You can do this today, with your daily standup, or your weekly meeting. “Where are we right now? What is our next step?” It might take a while for people to unwind, but if you give them time, they will see that you mean it. It is powerful once it works.

The fear of being judged by people you don’t know is the most difficult to fix with this method. You can help someone understand that you will not judge them for things they do, and it’s somewhat more difficult (but totally doable) to create and reinforce that culture at your site, but it’s much more difficult to convince someone that they person that they’ve never met, perhaps on the other side of the world, won’t judge them for asking a stupid question or wasting their time.

All you can really do for this is to make a local culture of acceptance and non-judgement, so that people at least have a safe space to jump off from to take their risks.

I would be remiss if I didn’t mention gender and cultural issues. I’m not enough of an expert on either of these to really comment in depth, but all of the above are often more difficult (sometimes much more difficult) for those who are not part of the dominant power group in a society.

As a general rule, think about how tense you get when asking your boss about something. Now, what if that was your boss’s boss? Now think about for each type of privilege that you don’t have, you add one level of hierarchy and tension.

So, for you, asking your boss is like, well, asking your boss. But for your female co-worker, asking her boss might be as difficult as you asking your boss’s boss.

This is why it is so important to make your organization’s culture as accepting and non-judgemental and as forgiving as possible, because you never know how much more difficult it is for the person sitting next to you to do the things that you might do every day.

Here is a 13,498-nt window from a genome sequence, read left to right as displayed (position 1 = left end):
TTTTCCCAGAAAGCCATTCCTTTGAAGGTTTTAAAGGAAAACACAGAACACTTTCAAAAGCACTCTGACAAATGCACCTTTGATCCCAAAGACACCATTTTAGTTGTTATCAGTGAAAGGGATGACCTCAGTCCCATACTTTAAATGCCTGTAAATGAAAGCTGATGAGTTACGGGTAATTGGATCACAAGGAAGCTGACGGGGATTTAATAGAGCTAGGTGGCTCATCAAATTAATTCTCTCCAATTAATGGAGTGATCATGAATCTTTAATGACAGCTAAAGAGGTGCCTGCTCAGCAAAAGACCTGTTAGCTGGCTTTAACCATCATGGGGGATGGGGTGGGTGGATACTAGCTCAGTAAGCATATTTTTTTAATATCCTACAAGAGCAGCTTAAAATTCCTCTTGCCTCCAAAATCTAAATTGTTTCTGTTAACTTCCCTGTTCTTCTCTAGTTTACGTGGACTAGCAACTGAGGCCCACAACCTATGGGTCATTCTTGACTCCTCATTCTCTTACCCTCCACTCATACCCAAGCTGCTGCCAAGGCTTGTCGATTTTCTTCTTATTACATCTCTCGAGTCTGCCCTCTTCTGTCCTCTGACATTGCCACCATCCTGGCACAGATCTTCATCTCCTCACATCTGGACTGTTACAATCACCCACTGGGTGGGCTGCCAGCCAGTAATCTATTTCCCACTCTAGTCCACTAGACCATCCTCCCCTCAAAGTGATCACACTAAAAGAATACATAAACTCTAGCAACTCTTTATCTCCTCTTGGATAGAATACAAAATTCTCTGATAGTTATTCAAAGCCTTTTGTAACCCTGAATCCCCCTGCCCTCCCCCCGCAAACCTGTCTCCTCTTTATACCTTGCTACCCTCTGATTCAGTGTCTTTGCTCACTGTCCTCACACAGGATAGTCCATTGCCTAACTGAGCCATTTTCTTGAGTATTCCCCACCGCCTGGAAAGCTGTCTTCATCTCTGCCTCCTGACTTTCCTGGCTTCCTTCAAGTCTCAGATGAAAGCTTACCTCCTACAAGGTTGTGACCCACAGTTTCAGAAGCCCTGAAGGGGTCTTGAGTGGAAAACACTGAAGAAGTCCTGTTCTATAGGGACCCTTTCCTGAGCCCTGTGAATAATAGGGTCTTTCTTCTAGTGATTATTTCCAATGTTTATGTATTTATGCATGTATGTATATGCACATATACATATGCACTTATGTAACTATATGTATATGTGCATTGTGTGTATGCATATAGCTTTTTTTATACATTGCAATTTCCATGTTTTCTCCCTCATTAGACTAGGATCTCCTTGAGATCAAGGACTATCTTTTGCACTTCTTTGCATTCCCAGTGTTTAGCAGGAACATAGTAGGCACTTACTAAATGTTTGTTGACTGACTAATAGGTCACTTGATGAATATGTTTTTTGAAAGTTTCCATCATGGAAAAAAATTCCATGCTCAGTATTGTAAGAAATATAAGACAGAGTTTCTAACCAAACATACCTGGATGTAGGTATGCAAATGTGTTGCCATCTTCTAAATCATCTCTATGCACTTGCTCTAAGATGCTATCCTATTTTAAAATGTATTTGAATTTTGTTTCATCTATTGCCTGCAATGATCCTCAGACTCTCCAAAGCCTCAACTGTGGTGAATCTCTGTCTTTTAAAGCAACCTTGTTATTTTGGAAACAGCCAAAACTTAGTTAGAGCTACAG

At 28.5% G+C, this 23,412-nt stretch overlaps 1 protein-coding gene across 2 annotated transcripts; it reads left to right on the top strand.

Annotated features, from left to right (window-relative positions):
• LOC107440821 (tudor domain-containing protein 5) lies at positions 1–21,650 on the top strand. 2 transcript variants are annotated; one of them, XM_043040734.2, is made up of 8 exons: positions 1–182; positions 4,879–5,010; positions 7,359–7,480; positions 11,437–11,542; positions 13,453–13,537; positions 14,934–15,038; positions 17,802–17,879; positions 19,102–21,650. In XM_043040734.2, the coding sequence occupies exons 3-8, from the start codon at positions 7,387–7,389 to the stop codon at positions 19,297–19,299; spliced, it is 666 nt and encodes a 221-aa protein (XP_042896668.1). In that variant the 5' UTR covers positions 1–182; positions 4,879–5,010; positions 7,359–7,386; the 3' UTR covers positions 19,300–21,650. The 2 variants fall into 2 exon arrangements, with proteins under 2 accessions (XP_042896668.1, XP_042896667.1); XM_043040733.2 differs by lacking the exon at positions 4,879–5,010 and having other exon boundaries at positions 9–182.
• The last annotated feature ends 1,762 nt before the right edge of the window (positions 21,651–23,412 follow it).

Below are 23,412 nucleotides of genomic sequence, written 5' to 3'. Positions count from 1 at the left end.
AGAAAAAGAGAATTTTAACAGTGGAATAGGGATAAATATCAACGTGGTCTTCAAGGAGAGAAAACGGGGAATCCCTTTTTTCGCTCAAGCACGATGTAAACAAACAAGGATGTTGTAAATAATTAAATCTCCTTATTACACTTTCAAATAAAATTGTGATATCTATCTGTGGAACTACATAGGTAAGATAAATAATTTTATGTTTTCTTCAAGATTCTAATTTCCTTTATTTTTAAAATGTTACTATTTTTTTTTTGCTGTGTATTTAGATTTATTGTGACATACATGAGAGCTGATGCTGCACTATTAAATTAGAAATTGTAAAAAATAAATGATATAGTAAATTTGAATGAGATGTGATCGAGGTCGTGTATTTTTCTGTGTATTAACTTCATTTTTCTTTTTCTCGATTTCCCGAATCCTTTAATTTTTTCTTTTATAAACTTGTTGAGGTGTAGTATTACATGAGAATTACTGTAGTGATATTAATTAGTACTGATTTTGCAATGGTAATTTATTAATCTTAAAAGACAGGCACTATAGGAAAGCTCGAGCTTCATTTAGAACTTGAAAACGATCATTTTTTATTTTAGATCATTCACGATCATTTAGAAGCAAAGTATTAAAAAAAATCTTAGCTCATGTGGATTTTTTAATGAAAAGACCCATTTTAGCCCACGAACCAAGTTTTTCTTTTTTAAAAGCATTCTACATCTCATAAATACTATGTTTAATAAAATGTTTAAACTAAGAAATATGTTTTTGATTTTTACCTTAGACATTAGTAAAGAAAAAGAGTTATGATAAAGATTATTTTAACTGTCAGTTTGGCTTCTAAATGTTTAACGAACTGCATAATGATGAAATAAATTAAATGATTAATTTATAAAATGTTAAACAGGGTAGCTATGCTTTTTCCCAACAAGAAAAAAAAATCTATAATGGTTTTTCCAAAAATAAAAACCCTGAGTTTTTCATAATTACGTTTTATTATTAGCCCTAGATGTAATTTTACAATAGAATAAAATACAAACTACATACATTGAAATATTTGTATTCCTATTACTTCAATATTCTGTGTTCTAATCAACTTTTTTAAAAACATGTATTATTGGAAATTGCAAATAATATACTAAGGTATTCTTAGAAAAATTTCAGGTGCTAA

Let me know what you think in the comments below!

[0]Thanks, Jay!

[1]Thanks, Brad!

[2]I’m not actually sure which of these is a stronger fear.


Recently, I wrote about forgiveness, and how important it was in my achieving a deeper understanding of meditation.

Forgiveness is an interesting topic, going back millenia. Sun Tzu wrote about it in the context of magnanimity: “Treat the captives well, and care for them. This is called “winning a battle and becoming stronger.”

One could also argue that all of Ancient Greek literature is a lesson on why forgiveness is so important.

In some readings, forgiveness was one of the virtues of Hinduism.

Islam, Judaism, Buddhism, and many other religious and cultural traditions also have many things to say about the importance of forgiveness[1].

However, one could argue that forgiveness is most important and truly central to Christianity. The oft-cited Parable of the Prodigal Son speaks of the power of love to enable forgiveness (and also apparently of the importance of emotional conversation between parents and children, but I digress).

The reason I mention all of this is to give context for forgiveness. When I was growing up, it was a common concept[2], but I don’t really think I internalized it. It’s from my undergrad thesis adviser that I take my canonical example of forgiving the people working for you, and making a daily or weekly clean slate, so that you can do your best work[3].

I took this example with me, and I think helped a lot as I led teams in a variety of ways. But I had never really thought about forgiving myself.